Browser Differences: Width Padding Margin


The W3C and the WAI are international communities that develop standards to ensure the long-term growth of the Web. Adhering to international "standards" is very important. It allows everyone to develop applications, webware, and browsers that work on all types of Internet enabled devices; they are the backbone of the Internet.

There is however a difference between Internet Explorer and other browsers. This page tries to simply explain these differences so that you can build webpages that are both W3C compliant and render correctly in Internet Explorer.

W3C defines "width" and "height" as the area where the text/image content fits (the lime area below); padding, margin and border are all outside this region. Internet Explorer treats the "width" and "height" to define the size of the content, padding and border area combined.

Please study the diagram below. The white space between the black border and the red border is "Margin", orange is "Padding" and lime is content area. You probably wouldn't usually have this separate lime "div" to contain the content. We have put this in to highlight the content area in colour and for reasons that will become apparent later on.

Browser Differences Test Case

Internet Explorer Non-Standards Compliant Browser

Opera W3C Standards Compliant Browser

Firefox W3C Standards Compliant Browser

Safari W3C Standards Compliant Browser

SeaMonkey W3C Standards Compliant Browser

To make a webpage that renders the same in all browsers specify any "width" and "height" in the element that contains the text/image content, and have a separate wrapper to handle any "margin" and "padding".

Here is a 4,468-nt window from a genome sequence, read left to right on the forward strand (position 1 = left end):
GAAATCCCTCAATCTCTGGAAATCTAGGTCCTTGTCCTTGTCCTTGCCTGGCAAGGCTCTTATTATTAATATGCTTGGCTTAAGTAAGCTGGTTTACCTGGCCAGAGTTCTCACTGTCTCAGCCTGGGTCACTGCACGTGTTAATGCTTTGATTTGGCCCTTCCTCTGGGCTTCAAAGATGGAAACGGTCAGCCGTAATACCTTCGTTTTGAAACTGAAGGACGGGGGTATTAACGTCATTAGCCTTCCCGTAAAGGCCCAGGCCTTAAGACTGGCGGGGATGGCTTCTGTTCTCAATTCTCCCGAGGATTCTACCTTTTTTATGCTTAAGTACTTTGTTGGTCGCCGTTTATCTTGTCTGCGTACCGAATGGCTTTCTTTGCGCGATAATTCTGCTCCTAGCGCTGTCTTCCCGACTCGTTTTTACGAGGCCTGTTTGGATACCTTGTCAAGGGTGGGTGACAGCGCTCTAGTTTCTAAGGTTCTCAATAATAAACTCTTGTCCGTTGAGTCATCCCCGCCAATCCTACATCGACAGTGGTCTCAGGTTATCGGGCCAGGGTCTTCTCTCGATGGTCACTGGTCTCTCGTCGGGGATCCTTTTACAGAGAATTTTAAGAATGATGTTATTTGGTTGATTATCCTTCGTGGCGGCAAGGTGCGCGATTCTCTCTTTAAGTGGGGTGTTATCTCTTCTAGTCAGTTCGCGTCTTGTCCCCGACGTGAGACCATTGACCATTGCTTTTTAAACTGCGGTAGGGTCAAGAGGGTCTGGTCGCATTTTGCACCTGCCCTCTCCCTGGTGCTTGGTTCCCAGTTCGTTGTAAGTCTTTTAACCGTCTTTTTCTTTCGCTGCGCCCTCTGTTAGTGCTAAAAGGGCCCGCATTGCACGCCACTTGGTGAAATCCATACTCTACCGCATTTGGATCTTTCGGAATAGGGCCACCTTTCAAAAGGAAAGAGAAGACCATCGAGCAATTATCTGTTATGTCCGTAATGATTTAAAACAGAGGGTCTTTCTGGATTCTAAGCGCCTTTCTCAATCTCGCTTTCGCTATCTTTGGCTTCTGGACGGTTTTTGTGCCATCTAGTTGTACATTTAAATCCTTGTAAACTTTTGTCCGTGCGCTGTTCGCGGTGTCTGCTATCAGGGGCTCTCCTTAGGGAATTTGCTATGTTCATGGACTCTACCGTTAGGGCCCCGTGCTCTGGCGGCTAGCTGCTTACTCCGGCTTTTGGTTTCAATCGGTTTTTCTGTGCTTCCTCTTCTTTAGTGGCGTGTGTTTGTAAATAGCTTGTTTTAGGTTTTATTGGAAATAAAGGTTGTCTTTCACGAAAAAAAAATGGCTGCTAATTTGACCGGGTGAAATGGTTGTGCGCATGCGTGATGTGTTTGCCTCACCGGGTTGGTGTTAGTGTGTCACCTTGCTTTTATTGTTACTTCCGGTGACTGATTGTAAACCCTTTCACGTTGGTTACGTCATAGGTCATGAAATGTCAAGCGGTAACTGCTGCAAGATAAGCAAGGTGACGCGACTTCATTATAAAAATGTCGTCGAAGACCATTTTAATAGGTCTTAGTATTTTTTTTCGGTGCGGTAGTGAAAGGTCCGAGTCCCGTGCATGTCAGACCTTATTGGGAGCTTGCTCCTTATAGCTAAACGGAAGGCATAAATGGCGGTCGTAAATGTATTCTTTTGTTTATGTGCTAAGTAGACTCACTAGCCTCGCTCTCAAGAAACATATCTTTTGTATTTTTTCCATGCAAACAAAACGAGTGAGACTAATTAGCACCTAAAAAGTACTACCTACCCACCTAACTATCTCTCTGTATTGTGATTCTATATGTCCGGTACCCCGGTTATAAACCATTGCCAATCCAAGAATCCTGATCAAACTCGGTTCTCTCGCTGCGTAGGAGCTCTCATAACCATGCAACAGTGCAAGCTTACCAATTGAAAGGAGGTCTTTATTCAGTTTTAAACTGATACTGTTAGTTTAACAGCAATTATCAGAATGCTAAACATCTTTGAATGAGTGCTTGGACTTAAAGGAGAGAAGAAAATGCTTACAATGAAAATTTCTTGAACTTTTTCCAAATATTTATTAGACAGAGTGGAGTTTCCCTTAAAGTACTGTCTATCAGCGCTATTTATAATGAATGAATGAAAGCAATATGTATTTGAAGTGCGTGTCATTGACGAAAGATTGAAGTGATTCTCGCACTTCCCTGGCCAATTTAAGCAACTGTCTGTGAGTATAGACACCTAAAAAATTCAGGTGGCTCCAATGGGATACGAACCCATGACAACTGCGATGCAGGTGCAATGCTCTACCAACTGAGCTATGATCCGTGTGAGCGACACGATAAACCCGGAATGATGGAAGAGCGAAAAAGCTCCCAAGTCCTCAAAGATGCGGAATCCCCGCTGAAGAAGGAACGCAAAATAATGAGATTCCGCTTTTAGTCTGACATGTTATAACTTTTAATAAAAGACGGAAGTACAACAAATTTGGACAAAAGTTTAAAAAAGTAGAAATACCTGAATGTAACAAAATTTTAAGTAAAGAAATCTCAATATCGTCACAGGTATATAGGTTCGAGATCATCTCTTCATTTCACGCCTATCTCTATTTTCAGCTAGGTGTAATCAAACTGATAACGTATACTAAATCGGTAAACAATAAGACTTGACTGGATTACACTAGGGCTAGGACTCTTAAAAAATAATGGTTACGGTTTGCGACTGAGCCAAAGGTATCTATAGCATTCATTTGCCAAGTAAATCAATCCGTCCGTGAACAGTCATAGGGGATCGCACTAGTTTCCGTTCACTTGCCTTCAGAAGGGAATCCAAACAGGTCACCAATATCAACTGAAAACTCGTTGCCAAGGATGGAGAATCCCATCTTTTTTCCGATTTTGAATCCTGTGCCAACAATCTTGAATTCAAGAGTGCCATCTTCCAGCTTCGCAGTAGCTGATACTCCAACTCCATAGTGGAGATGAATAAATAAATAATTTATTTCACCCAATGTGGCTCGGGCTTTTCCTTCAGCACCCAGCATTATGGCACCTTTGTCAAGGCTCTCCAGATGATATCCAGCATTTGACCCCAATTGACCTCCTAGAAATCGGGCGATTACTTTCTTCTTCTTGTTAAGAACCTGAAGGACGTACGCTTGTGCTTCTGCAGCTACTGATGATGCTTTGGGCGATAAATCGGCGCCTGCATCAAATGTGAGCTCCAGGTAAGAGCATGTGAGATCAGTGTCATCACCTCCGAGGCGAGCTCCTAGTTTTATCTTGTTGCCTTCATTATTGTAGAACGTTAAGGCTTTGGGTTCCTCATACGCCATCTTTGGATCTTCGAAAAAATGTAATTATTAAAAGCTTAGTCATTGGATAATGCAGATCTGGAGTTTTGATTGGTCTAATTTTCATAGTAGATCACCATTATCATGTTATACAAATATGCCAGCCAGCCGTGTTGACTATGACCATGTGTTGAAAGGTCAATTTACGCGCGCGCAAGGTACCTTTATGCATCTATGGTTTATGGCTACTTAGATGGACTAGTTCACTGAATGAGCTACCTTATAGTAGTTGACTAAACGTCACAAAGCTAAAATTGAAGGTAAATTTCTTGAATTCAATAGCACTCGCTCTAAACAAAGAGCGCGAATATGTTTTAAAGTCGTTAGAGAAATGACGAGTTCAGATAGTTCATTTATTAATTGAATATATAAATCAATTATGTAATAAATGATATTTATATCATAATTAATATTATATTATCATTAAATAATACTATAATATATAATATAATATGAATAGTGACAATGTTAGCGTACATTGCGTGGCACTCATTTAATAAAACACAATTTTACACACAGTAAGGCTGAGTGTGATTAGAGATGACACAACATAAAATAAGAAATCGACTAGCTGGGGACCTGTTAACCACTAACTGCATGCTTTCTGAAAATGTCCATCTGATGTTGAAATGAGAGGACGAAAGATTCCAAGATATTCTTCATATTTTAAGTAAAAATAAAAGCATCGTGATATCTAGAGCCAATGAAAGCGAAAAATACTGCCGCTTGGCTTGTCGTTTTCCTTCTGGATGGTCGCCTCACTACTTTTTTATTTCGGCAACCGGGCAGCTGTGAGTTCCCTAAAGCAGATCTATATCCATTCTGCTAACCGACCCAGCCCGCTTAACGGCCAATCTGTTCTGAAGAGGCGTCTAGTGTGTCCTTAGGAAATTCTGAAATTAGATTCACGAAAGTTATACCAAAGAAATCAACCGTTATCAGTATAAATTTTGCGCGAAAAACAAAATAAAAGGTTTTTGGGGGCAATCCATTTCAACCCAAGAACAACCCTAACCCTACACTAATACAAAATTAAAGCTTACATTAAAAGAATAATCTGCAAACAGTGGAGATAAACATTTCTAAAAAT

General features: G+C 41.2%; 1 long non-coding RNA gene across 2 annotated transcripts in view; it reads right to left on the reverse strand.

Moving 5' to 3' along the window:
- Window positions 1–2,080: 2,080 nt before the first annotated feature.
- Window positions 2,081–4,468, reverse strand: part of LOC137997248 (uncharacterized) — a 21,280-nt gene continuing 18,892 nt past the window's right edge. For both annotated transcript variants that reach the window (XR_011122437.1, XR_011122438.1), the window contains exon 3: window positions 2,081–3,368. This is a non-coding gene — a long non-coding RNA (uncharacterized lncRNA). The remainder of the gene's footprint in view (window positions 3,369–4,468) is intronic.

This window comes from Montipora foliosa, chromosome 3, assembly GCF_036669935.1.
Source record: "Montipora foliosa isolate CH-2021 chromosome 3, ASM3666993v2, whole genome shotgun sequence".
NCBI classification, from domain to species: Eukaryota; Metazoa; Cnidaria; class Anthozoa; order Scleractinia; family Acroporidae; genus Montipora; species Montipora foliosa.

The following makes Internet Explorer render the same as the W3C compliant browsers.
Note: We have simply moved the "width" declaration down into the content container.

Browser Differences: Width Padding Margin Differences


Margin is never included in a defined "width" and "height" region; it defines the gap to leave between elements.

Internet Explorer takes "width" and "height" to be the total area including padding and border.

Firefox, Opera, Safari, SeaMonkey and other W3C compliant browsers take "width" and "height" to define just the text/image content area. With W3C compliant browsers, padding and border are outside the defined "width" and "height" region.


If you are having problems with:

<div style="margin: 10px; padding: 10px; width:100px">Our text / image content</div>

move "margin" and "padding" to a separate wrapper:

<div style="margin: 10px; padding: 10px">
 <div style="width:100px">Our text / image content</div>

depending in your project you may want to search the web for "X-UA-Compatible" which can go in a head meta tag. This instructs Microsoft browsers before "Edge" to use Standards-Compliant Mode to render the page. Please be aware that the correct format of the tag is:
<meta http-equiv="X-UA-Compatible" content="......" />
(not value=")

Check Your Web Browser

You can check your web browser is Standards Compliant with our .

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Browser Differences: Width Padding Margin Differences
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